Upon closing the sale of its Southern Marcellus and Eastern Utica shale assets late last year, Chesapeake Energy Corporation (NYSE:CHK) boasted of having a strong financial position. In fact, in the press release announcing the closing of the deal, CEO Doug Lawler said, "Chesapeake now has a liquidity position of approximately $9 billion."
However, as of its most recent investor update, the company expects to end this year with just $5.5 billion in liquidity. While that's still a lot of money, so is the $3.5 billion in liquidity that wasted away over the course of the year. So what happened to all that money?
Sources of liquidity
What's worth noting is that the liquidity Chesapeake is referencing is made up of two parts. The first part is its cash on hand, which at the end of last year was $4.1 billion, according to its annual report. The second part of its liquidity is the available capacity on its credit facility, which was undrawn at the end of last year at $4 billion and still remains undrawn.
That means liquidity to begin 2015 was only $8.1 billion. That would be quite the rounding error if it wasn't for the fact that the number the CEO referenced included more than just the cash on the balance sheet to end the year and the borrowing capacity on its credit facility.
Minding the gap
That difference aside, the fact of the matter is that the company's liquidity is evaporating. The main culprit is its cash outflows, which haven't come close to being matched by cash inflows.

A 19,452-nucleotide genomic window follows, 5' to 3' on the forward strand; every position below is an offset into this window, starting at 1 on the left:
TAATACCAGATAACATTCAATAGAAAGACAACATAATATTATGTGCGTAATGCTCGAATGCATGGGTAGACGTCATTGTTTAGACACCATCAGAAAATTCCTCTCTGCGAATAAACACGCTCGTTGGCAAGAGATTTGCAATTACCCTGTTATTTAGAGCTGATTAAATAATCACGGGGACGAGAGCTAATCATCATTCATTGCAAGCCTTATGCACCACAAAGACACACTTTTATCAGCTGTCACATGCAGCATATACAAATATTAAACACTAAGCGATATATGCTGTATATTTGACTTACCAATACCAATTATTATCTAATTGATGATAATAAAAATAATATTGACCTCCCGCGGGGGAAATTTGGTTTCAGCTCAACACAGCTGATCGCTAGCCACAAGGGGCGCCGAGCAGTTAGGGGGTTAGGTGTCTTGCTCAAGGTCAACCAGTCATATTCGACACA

The crux of the problem is that Chesapeake Energy is expected to spend $3.5 billion-$4 billion on capex this year to both maintain and grow its production. As the following slide notes, the bulk of that spending happened in the first half of the year.
Furthermore, it had additional cash outflows for common stock dividends, which have since been suspended, and preferred dividends, totaling $450 million on an annual basis. Because of these cash outflows the company was expected to outspend its cash flow by as much as $2.1 billion this year, according to analysts. To bridge that gap, it used the cash on its balance sheet.
We see this in the change in the company's cash and net debt position on the following chart.
As that chart shows, while overall financial debt stayed flat at $11.6 billion, the company's net debt slowly climbed higher as it burned through about half of its nearly $4 billion cash position.
The best stock buyback never made
However, as bad as that all sounds, Chesapeake Energy's cash burn this year could have been a whole lot worse. That's because, in conjunction with the closing of its Marcellus and Utica asset sale, it initiated a $1 billion stock buyback. That said, as of its second-quarter report, it had yet to buy back any of its stock, which is a good thing as its stock price has done this since the initiation of the buyback:
Suffice it to say, that was money that was best not spent as it would have only further incinerated the company's liquidity.
Chesapeake Energy's liquidity has fallen dramatically over the course of the year. That's largely due to the fact that it has used its cash position to fund a large gap between its cash flow and its cash outflows. The concern is that this is a gap that the company can't fund forever, as it burned through a whole lot more cash than it initially expected this year due to weak commodity prices.
As such, it's something investors need to continue to monitor, especially since the company's persistent overspending hasn't created any tangible value for them in recent years.